A study* published in the Proceedings of the National Academy of Sciences (PNAS) suggests how Neanderthals could have been driven to extinction by competition with modern humans. Archaeologists have hypothesized that competition between Neanderthals and modern humans led to the former’s extinction because modern humans had a more advanced culture than Neanderthals, giving modern humans a competitive edge. Marcus Feldman and colleagues tested the plausibility of this hypothesis using a model of interspecies competition that incorporates differences in the competing species’ levels of cultural development. According to the model, an initially small modern human population could completely displace a larger Neanderthal population, provided that the modern humans had a sufficiently large cultural advantage over the Neanderthals. The minimum modern human population that could displace the Neanderthals decreased with increasing cultural advantage and with a decrease in the rate of cultural change relative to population growth. This minimum population threshold also decreased when the authors introduced a positive feedback loop into the model, such that increasing the size of modern humans’ cultural advantage increased the size of their competitive advantage, which in turn further increased their cultural advantage. The results support the hypothesis that competition with modern humans drove Neanderthals to extinction, due to modern humans’ culture-associated competitive advantage over the Neanderthals.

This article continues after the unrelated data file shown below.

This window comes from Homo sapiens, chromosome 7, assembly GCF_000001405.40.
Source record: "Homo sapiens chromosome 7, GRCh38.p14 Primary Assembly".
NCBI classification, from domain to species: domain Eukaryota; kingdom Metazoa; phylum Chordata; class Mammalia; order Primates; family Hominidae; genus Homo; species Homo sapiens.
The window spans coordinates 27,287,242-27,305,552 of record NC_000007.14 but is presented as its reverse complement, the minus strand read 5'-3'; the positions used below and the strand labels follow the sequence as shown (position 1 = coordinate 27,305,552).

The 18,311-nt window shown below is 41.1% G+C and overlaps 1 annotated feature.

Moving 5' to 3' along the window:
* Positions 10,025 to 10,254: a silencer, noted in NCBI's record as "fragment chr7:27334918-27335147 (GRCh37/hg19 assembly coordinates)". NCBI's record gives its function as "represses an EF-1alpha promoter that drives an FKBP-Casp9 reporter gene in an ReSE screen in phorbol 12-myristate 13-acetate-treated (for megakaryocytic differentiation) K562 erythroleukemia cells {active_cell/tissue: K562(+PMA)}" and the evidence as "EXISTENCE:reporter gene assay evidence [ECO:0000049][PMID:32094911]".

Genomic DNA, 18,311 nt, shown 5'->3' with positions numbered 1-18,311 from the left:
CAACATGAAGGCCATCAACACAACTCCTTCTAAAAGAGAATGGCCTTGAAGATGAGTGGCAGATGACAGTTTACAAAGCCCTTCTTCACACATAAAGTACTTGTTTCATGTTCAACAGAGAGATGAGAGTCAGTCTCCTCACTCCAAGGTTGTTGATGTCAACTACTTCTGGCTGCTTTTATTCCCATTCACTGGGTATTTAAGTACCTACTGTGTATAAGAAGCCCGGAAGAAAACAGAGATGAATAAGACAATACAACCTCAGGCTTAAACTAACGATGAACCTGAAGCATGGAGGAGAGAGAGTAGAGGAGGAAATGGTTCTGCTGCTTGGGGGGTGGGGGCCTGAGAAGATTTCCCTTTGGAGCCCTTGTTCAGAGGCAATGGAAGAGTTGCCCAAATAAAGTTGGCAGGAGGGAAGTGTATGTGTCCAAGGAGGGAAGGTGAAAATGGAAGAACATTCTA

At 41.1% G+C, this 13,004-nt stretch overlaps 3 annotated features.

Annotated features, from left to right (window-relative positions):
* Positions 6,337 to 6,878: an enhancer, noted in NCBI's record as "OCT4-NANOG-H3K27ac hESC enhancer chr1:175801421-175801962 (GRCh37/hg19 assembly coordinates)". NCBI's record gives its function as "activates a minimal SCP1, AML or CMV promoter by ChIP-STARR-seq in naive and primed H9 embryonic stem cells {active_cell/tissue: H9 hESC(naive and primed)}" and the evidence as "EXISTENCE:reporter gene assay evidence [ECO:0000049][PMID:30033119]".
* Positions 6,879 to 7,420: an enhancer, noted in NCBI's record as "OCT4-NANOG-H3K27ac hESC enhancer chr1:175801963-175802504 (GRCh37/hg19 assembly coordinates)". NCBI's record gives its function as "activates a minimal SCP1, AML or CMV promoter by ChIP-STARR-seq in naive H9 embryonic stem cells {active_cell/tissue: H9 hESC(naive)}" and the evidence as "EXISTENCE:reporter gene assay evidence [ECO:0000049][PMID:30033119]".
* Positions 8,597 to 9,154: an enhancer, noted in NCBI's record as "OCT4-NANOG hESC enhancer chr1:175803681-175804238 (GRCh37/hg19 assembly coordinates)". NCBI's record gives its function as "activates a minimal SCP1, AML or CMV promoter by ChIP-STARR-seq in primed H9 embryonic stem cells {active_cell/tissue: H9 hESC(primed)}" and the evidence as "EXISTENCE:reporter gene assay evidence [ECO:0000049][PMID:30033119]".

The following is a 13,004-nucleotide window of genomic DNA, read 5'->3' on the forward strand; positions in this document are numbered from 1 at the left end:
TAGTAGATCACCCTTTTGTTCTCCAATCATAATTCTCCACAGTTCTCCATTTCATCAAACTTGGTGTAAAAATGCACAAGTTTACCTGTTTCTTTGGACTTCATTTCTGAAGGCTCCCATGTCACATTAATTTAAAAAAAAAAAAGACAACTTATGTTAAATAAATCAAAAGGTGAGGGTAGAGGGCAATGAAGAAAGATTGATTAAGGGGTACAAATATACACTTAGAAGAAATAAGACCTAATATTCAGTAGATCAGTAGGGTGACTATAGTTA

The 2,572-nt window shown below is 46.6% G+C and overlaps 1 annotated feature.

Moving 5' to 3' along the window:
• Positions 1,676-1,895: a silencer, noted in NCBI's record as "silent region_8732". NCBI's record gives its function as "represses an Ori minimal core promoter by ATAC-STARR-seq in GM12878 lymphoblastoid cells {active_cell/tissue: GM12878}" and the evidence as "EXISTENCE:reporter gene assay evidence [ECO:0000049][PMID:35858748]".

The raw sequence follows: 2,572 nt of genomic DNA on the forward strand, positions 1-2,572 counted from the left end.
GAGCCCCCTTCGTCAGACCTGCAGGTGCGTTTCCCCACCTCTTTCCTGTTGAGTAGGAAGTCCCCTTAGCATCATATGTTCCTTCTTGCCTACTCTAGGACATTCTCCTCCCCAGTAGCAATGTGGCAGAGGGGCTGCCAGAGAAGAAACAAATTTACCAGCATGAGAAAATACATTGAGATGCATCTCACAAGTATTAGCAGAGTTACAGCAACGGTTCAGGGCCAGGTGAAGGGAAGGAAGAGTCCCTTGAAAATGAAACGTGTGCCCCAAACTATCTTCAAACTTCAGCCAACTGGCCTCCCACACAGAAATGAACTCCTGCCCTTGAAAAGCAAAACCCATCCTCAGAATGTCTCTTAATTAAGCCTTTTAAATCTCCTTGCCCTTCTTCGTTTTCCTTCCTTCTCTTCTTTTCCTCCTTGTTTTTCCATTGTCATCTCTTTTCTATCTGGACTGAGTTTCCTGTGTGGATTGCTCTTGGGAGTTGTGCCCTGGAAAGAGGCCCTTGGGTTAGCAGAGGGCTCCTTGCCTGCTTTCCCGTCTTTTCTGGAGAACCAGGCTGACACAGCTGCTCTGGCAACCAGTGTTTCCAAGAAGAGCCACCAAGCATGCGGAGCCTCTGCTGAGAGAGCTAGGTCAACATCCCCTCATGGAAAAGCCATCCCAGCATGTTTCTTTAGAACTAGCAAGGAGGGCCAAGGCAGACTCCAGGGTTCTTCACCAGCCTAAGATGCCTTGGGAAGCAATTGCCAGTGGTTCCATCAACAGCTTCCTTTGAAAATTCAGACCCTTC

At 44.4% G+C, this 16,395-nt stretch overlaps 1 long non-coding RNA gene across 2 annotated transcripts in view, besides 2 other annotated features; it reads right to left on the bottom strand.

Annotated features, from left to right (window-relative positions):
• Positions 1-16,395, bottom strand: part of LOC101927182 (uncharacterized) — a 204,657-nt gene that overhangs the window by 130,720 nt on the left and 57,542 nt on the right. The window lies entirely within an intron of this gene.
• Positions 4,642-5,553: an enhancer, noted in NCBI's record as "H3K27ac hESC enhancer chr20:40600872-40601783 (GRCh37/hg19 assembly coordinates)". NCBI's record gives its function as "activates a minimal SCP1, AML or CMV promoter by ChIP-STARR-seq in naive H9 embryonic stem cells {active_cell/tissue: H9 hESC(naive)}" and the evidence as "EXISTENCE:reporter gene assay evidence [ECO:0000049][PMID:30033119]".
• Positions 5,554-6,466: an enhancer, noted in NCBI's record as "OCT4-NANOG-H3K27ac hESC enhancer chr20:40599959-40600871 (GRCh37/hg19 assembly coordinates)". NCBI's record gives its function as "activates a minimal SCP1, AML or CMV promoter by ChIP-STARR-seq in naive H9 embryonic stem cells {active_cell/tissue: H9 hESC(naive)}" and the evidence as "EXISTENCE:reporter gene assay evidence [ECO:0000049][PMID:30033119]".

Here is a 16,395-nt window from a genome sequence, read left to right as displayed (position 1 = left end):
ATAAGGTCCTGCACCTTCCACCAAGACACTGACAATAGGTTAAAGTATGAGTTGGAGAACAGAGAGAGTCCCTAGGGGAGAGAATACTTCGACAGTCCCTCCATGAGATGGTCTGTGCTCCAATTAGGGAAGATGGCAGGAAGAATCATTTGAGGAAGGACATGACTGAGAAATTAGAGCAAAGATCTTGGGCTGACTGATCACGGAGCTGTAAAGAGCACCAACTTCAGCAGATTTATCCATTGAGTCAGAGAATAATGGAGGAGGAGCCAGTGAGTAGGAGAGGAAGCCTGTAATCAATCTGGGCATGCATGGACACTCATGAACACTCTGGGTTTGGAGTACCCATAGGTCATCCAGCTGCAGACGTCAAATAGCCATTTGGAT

Neanderthal skull replica. Original recovered in St. Michael’s Cave, Gibraltar. Nathan Harig, Wikimedia Commons
Article Source: Adapted and edited from the subject PNAS press release.
*“An eco-cultural model predicts Neanderthal extinction through competition with modern humans,” by William Gilpin, Marcus W. Feldman, and Kenichi Aoki.
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